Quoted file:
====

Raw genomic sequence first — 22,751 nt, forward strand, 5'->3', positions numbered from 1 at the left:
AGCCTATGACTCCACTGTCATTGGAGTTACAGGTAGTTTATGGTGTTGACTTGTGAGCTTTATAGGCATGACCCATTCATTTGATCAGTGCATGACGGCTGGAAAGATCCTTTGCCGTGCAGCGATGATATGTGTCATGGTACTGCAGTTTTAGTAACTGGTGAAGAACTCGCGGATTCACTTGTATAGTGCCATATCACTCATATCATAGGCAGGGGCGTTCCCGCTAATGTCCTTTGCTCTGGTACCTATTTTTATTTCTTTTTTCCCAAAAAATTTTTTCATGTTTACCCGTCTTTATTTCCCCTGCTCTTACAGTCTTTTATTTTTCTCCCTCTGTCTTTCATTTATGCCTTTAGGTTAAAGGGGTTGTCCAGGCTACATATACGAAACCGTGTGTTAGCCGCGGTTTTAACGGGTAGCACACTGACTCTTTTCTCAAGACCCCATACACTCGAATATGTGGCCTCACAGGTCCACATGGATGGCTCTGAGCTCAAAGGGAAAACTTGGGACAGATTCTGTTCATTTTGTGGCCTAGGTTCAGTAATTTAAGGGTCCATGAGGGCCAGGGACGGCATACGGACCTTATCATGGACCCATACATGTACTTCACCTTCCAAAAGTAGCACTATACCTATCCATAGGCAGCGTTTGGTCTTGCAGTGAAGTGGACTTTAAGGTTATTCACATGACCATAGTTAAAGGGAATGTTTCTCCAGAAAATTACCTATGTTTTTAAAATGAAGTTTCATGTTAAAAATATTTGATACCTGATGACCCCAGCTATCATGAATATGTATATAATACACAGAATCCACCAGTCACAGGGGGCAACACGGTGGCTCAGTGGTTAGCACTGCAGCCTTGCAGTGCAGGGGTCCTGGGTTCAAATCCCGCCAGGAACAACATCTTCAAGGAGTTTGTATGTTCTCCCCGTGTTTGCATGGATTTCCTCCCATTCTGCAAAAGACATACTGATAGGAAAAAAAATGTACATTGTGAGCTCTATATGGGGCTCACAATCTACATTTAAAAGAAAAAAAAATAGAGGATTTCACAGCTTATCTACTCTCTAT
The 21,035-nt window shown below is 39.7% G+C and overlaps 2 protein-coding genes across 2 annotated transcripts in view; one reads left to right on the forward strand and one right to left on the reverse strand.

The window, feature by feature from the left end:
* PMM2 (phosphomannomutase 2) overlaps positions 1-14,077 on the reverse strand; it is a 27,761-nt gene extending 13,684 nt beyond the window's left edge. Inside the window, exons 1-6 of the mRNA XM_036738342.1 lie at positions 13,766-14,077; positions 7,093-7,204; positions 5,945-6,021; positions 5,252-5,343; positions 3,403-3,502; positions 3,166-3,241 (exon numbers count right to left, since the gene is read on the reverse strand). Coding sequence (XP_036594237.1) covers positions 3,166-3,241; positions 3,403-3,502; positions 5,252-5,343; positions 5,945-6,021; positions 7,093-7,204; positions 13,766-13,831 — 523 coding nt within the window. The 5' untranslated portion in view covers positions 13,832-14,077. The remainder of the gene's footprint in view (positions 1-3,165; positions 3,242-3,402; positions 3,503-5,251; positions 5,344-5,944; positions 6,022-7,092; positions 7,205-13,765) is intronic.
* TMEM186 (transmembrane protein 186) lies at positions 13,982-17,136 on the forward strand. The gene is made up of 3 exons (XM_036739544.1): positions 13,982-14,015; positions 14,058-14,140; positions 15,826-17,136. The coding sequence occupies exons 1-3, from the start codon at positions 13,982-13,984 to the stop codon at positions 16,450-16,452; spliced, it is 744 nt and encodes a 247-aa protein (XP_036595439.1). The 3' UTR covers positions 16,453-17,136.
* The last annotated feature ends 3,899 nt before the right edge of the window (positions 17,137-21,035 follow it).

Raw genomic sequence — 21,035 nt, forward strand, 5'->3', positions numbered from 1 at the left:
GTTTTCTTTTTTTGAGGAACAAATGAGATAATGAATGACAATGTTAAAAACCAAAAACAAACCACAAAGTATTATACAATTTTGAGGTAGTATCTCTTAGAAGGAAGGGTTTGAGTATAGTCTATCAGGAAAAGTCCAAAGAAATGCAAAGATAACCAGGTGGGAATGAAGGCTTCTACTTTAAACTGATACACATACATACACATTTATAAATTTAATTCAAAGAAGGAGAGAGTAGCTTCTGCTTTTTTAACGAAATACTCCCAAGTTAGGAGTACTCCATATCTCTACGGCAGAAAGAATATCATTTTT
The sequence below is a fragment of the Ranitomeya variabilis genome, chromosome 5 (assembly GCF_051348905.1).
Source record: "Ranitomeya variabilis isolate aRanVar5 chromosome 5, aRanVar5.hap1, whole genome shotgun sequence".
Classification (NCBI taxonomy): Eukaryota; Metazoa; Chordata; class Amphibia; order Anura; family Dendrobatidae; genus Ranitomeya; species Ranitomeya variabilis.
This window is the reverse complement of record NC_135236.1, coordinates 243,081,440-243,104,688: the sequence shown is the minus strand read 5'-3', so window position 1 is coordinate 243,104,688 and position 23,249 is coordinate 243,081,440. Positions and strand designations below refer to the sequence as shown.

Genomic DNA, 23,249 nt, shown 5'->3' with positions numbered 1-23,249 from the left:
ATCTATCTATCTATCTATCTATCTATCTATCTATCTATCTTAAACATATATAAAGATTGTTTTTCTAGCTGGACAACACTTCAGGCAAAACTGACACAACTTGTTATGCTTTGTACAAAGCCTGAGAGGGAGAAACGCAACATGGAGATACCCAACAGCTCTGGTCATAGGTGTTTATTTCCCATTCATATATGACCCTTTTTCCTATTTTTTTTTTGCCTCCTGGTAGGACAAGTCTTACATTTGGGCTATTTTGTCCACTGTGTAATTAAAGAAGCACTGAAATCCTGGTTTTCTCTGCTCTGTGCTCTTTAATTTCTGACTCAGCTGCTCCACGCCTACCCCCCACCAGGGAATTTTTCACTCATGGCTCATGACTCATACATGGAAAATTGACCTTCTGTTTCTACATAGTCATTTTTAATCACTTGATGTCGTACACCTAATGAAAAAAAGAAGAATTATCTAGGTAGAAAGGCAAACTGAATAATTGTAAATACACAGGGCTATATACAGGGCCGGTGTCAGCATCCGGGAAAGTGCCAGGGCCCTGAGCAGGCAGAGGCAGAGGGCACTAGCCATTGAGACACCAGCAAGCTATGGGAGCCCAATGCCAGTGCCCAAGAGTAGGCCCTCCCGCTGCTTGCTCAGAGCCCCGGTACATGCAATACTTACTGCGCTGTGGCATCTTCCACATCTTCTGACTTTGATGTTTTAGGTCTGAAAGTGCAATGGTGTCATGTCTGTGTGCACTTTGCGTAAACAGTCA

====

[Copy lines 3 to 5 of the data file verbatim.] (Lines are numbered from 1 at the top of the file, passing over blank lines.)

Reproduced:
The 21,035-nt window shown below is 39.7% G+C and overlaps 2 protein-coding genes across 2 annotated transcripts in view; one reads left to right on the forward strand and one right to left on the reverse strand.

The window, feature by feature from the left end:
* PMM2 (phosphomannomutase 2) overlaps positions 1-14,077 on the reverse strand; it is a 27,761-nt gene extending 13,684 nt beyond the window's left edge. Inside the window, exons 1-6 of the mRNA XM_036738342.1 lie at positions 13,766-14,077; positions 7,093-7,204; positions 5,945-6,021; positions 5,252-5,343; positions 3,403-3,502; positions 3,166-3,241 (exon numbers count right to left, since the gene is read on the reverse strand). Coding sequence (XP_036594237.1) covers positions 3,166-3,241; positions 3,403-3,502; positions 5,252-5,343; positions 5,945-6,021; positions 7,093-7,204; positions 13,766-13,831 — 523 coding nt within the window. The 5' untranslated portion in view covers positions 13,832-14,077. The remainder of the gene's footprint in view (positions 1-3,165; positions 3,242-3,402; positions 3,503-5,251; positions 5,344-5,944; positions 6,022-7,092; positions 7,205-13,765) is intronic.